On the way up: Don’t floor it. Your instinct might be to give the car extra juice the whole way up the hill, but that’s the wrong approach. It’ll just get your wheels spinning, and you’ll stop making progress. Instead, try to actually get some inertia before you get to the hill so that you don’t have to accelerate too much while you’re on it. Then when the car naturally slows at the top, you can sort of coast into the decline at a nice slow speed.

On the way down: Coast down nice and easy, but don’t hit the brake beyond a gentle squeeze. If you hit the brakes too hard, you’ll slide and possibly lose control. You want the tires to still spin a bit.

Ditch the distractions. For real though. A vast majority of Americans agree that distracted driving — particularly in the form of phone use — is very bad and very dangerous, and yet 70% of drivers admit to using their phone while driving in the past 30 days. We know the problem, but most of us still contribute to it. In poor conditions, you need to be especially cognizant of any distractions in the car. Don’t text, don’t be eating, don’t shave (yes, I’ve seen it), and even consider turning off the radio/music altogether so you can really focus on driving safely.

Watch the road surface closely. Black ice — basically, thin, invisible ice on roadways — is difficult to detect, but if you train your eyes to detect dark, wet, slick-looking patches on the road, you’ll be better able to avoid those areas. Underpasses are notorious black ice zones (they don’t get the sunlight that often melts ice), as are bridges and other elevated roadways (they don’t get residual ground heat, so they stay colder).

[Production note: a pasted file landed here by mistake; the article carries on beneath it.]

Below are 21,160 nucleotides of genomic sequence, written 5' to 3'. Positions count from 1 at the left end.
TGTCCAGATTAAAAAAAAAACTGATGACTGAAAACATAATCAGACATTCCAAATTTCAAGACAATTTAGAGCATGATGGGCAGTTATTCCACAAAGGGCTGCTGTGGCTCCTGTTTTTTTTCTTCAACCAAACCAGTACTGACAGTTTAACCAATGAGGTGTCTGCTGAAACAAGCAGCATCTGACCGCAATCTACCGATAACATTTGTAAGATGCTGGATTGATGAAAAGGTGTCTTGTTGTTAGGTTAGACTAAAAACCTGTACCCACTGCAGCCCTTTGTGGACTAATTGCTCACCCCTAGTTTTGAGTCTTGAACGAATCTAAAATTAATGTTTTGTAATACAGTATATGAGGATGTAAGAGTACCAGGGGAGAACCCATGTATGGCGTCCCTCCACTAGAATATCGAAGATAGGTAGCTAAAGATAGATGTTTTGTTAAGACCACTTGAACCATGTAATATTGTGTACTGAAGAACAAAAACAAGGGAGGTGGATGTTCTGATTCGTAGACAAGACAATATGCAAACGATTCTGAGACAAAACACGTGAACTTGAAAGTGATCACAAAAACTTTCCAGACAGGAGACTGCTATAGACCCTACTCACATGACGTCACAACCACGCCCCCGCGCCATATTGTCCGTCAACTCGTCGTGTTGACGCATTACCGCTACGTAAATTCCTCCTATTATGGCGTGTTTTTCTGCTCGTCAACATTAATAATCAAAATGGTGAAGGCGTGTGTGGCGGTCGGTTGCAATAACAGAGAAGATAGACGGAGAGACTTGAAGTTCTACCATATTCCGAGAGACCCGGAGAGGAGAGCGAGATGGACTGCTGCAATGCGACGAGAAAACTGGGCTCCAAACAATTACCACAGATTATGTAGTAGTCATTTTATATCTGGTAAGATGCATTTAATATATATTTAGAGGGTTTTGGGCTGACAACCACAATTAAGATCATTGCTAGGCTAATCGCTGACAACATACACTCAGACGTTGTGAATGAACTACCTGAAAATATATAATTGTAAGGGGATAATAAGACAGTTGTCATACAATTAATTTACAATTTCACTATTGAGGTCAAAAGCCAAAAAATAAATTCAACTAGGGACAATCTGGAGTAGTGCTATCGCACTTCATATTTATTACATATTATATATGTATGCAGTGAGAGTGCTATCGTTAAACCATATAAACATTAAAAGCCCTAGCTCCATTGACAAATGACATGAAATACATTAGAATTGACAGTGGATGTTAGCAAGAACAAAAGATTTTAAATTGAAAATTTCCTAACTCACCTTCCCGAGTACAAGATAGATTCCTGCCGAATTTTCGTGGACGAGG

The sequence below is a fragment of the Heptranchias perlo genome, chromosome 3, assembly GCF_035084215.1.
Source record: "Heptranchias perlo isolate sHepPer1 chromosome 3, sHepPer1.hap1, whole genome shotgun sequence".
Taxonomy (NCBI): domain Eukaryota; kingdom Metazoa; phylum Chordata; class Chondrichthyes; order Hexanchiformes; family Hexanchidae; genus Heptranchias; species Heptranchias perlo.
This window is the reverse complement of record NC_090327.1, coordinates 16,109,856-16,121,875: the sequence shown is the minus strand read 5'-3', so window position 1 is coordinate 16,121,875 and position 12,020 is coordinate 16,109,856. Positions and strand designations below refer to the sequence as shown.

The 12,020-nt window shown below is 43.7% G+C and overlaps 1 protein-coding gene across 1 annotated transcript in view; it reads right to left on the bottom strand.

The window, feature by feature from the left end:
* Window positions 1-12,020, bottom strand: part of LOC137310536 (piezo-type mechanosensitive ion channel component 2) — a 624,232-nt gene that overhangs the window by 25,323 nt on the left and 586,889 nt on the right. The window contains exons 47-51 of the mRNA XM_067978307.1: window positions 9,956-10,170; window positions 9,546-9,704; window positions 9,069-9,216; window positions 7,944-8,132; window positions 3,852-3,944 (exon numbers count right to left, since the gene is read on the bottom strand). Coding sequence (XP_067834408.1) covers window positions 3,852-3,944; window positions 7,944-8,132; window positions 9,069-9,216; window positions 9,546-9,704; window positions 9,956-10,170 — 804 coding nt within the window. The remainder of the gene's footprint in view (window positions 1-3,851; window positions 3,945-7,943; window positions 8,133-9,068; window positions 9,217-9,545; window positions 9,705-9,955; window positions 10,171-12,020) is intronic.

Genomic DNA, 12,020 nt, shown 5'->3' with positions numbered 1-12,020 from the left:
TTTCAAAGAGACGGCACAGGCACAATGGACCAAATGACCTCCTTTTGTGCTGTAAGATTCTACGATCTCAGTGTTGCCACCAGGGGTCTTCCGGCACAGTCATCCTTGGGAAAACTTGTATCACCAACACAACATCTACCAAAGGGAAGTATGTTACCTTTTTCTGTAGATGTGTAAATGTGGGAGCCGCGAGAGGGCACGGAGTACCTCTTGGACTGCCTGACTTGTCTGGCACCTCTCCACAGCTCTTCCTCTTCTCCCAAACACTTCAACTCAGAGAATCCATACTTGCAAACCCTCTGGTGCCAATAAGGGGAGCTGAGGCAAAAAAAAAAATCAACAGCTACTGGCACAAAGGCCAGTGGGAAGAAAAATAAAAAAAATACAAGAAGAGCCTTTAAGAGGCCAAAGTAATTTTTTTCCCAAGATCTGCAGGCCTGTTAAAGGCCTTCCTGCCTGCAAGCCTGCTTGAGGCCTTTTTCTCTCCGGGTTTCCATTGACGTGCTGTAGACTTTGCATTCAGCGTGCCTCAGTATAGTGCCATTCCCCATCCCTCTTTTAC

Related: Watch things on the road a bit further out than usual. You’re often just looking at the first few cars ahead of you and reacting to what they’re doing. In poor winter conditions, though, you’ll want to look even further ahead. Since things take longer, you need to know what’s happening 10 cars ahead rather than just a couple.

Slow wayyy down for turns. Normally, you’re probably braking and turning at the same time. That’s the wrong tactic for driving in slick conditions. You’ll want to slow way down before the turn — almost all the way down, in fact — because braking and turning would just lead to slipping and a possible wreck. Once slowed — again, almost to a complete stop — you can either coast into the turn, or give it just a bit of gas. This way you’re in full control and can adjust as needed. For instance, if you gas too much and the wheels start spinning, you can take your foot off the pedal and probably gain the traction you need to keep the car in control. If you’re braking and turning, there’s just not as much you can do once you’ve started sliding in an undesirable direction.

Make yourself extra visible. If you’re in a snowstorm, make your car as visible as possible by first always having your headlights on. You can also turn on your hazard flashers when it’s especially poor visibility or if you’re traveling much slower than the speed limit. Flashers alert other drivers of your presence better than just having your headlights on.

Know your skids — and how to avoid/get out of them. A couple years ago the fellas at Team O’Neil Rally School put together an article for us on how to avoid and get out of 5 different skids that occur when driving in the winter. Read that article, and know how to properly apply the brakes when skidding (hint: it does not include slamming the brakes, even if that’s your natural instinct).

Waiting at stoplight winter driving illustration.

Give just a little extra time at stoplights. In snowy conditions, I always wait just an extra second or so to start going at a green light. You never know if someone from the other direction might slide or not be able to fully stop at their red light. Nobody is going to fault you for some extra caution in snowy conditions.